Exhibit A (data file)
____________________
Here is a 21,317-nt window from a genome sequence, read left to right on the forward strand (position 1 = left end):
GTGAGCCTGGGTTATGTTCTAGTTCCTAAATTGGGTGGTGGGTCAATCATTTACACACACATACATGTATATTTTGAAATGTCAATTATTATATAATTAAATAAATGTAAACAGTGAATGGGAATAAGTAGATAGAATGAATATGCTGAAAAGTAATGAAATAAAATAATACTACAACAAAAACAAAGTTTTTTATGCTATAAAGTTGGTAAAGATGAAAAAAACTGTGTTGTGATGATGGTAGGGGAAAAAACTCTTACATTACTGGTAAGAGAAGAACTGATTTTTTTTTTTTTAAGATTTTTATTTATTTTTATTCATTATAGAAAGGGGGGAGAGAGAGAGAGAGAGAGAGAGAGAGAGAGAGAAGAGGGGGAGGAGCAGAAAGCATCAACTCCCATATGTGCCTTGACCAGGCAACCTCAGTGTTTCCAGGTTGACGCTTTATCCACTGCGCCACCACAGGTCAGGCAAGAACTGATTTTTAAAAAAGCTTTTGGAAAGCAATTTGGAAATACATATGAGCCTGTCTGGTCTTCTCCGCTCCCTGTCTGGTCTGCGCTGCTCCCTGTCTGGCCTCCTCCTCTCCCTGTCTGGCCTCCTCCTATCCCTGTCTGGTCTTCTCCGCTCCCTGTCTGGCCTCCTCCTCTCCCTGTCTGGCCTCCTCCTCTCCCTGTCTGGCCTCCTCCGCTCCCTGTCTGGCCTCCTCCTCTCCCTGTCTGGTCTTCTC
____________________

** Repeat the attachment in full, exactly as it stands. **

Here is a 21,317-nt window from a genome sequence, read left to right on the forward strand (position 1 = left end):
GTGAGCCTGGGTTATGTTCTAGTTCCTAAATTGGGTGGTGGGTCAATCATTTACACACACATACATGTATATTTTGAAATGTCAATTATTATATAATTAAATAAATGTAAACAGTGAATGGGAATAAGTAGATAGAATGAATATGCTGAAAAGTAATGAAATAAAATAATACTACAACAAAAACAAAGTTTTTTATGCTATAAAGTTGGTAAAGATGAAAAAAACTGTGTTGTGATGATGGTAGGGGAAAAAACTCTTACATTACTGGTAAGAGAAGAACTGATTTTTTTTTTTTTAAGATTTTTATTTATTTTTATTCATTATAGAAAGGGGGGAGAGAGAGAGAGAGAGAGAGAGAGAGAGAGAGAAGAGGGGGAGGAGCAGAAAGCATCAACTCCCATATGTGCCTTGACCAGGCAACCTCAGTGTTTCCAGGTTGACGCTTTATCCACTGCGCCACCACAGGTCAGGCAAGAACTGATTTTTAAAAAAGCTTTTGGAAAGCAATTTGGAAATACATATGAGCCTGTCTGGTCTTCTCCGCTCCCTGTCTGGTCTGCGCTGCTCCCTGTCTGGCCTCCTCCTCTCCCTGTCTGGCCTCCTCCTATCCCTGTCTGGTCTTCTCCGCTCCCTGTCTGGCCTCCTCCTCTCCCTGTCTGGCCTCCTCCTCTCCCTGTCTGGCCTCCTCCGCTCCCTGTCTGGCCTCCTCCTCTCCCTGTCTGGTCTTCTC